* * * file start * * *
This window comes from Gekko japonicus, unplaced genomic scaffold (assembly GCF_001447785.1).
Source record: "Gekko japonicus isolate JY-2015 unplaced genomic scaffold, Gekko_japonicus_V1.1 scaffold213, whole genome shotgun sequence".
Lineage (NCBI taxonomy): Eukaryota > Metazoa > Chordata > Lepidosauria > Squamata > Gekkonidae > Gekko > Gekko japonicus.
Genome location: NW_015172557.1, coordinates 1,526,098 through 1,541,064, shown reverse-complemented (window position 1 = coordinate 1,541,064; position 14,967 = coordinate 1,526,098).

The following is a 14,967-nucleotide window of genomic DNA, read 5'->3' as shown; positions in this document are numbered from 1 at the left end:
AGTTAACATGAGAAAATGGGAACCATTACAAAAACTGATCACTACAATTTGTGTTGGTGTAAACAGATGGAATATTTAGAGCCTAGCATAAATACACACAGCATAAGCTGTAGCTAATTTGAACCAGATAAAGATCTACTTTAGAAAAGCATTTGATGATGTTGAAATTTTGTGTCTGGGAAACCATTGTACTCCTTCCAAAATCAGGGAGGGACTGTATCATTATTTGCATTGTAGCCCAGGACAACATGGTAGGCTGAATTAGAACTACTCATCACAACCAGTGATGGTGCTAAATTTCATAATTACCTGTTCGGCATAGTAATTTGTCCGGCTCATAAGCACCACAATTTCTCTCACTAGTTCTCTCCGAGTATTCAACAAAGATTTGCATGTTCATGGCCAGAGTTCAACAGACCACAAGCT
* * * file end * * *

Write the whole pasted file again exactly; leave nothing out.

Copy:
This window comes from Gekko japonicus, unplaced genomic scaffold (assembly GCF_001447785.1).
Source record: "Gekko japonicus isolate JY-2015 unplaced genomic scaffold, Gekko_japonicus_V1.1 scaffold213, whole genome shotgun sequence".
Lineage (NCBI taxonomy): Eukaryota > Metazoa > Chordata > Lepidosauria > Squamata > Gekkonidae > Gekko > Gekko japonicus.
Genome location: NW_015172557.1, coordinates 1,526,098 through 1,541,064, shown reverse-complemented (window position 1 = coordinate 1,541,064; position 14,967 = coordinate 1,526,098).

The following is a 14,967-nucleotide window of genomic DNA, read 5'->3' as shown; positions in this document are numbered from 1 at the left end:
AGTTAACATGAGAAAATGGGAACCATTACAAAAACTGATCACTACAATTTGTGTTGGTGTAAACAGATGGAATATTTAGAGCCTAGCATAAATACACACAGCATAAGCTGTAGCTAATTTGAACCAGATAAAGATCTACTTTAGAAAAGCATTTGATGATGTTGAAATTTTGTGTCTGGGAAACCATTGTACTCCTTCCAAAATCAGGGAGGGACTGTATCATTATTTGCATTGTAGCCCAGGACAACATGGTAGGCTGAATTAGAACTACTCATCACAACCAGTGATGGTGCTAAATTTCATAATTACCTGTTCGGCATAGTAATTTGTCCGGCTCATAAGCACCACAATTTCTCTCACTAGTTCTCTCCGAGTATTCAACAAAGATTTGCATGTTCATGGCCAGAGTTCAACAGACCACAAGCT